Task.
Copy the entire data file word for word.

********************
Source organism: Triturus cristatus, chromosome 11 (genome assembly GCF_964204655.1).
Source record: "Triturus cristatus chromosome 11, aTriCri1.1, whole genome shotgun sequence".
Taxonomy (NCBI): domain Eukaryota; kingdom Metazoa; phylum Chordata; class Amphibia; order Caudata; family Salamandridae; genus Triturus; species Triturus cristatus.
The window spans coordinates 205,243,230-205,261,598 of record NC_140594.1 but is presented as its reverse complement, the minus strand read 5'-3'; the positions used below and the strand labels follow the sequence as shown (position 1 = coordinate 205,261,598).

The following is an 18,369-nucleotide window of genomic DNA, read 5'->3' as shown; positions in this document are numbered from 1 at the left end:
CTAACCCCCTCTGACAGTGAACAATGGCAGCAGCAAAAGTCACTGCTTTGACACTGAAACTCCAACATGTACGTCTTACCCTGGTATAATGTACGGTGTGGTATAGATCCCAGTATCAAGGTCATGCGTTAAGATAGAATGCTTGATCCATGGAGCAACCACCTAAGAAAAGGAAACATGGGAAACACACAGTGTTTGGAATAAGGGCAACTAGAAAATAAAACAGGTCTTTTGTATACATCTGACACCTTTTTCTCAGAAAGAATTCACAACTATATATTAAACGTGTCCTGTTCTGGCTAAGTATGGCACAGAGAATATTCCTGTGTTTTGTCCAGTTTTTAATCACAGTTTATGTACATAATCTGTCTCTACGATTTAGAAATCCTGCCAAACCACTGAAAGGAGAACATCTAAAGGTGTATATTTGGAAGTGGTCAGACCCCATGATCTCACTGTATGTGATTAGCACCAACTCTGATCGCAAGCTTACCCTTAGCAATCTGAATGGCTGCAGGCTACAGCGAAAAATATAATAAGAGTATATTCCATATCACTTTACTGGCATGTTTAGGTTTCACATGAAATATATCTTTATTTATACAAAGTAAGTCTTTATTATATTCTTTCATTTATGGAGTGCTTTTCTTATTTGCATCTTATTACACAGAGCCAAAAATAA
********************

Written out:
Source organism: Triturus cristatus, chromosome 11 (genome assembly GCF_964204655.1).
Source record: "Triturus cristatus chromosome 11, aTriCri1.1, whole genome shotgun sequence".
Taxonomy (NCBI): domain Eukaryota; kingdom Metazoa; phylum Chordata; class Amphibia; order Caudata; family Salamandridae; genus Triturus; species Triturus cristatus.
The window spans coordinates 205,243,230-205,261,598 of record NC_140594.1 but is presented as its reverse complement, the minus strand read 5'-3'; the positions used below and the strand labels follow the sequence as shown (position 1 = coordinate 205,261,598).

The following is an 18,369-nucleotide window of genomic DNA, read 5'->3' as shown; positions in this document are numbered from 1 at the left end:
CTAACCCCCTCTGACAGTGAACAATGGCAGCAGCAAAAGTCACTGCTTTGACACTGAAACTCCAACATGTACGTCTTACCCTGGTATAATGTACGGTGTGGTATAGATCCCAGTATCAAGGTCATGCGTTAAGATAGAATGCTTGATCCATGGAGCAACCACCTAAGAAAAGGAAACATGGGAAACACACAGTGTTTGGAATAAGGGCAACTAGAAAATAAAACAGGTCTTTTGTATACATCTGACACCTTTTTCTCAGAAAGAATTCACAACTATATATTAAACGTGTCCTGTTCTGGCTAAGTATGGCACAGAGAATATTCCTGTGTTTTGTCCAGTTTTTAATCACAGTTTATGTACATAATCTGTCTCTACGATTTAGAAATCCTGCCAAACCACTGAAAGGAGAACATCTAAAGGTGTATATTTGGAAGTGGTCAGACCCCATGATCTCACTGTATGTGATTAGCACCAACTCTGATCGCAAGCTTACCCTTAGCAATCTGAATGGCTGCAGGCTACAGCGAAAAATATAATAAGAGTATATTCCATATCACTTTACTGGCATGTTTAGGTTTCACATGAAATATATCTTTATTTATACAAAGTAAGTCTTTATTATATTCTTTCATTTATGGAGTGCTTTTCTTATTTGCATCTTATTACACAGAGCCAAAAATAA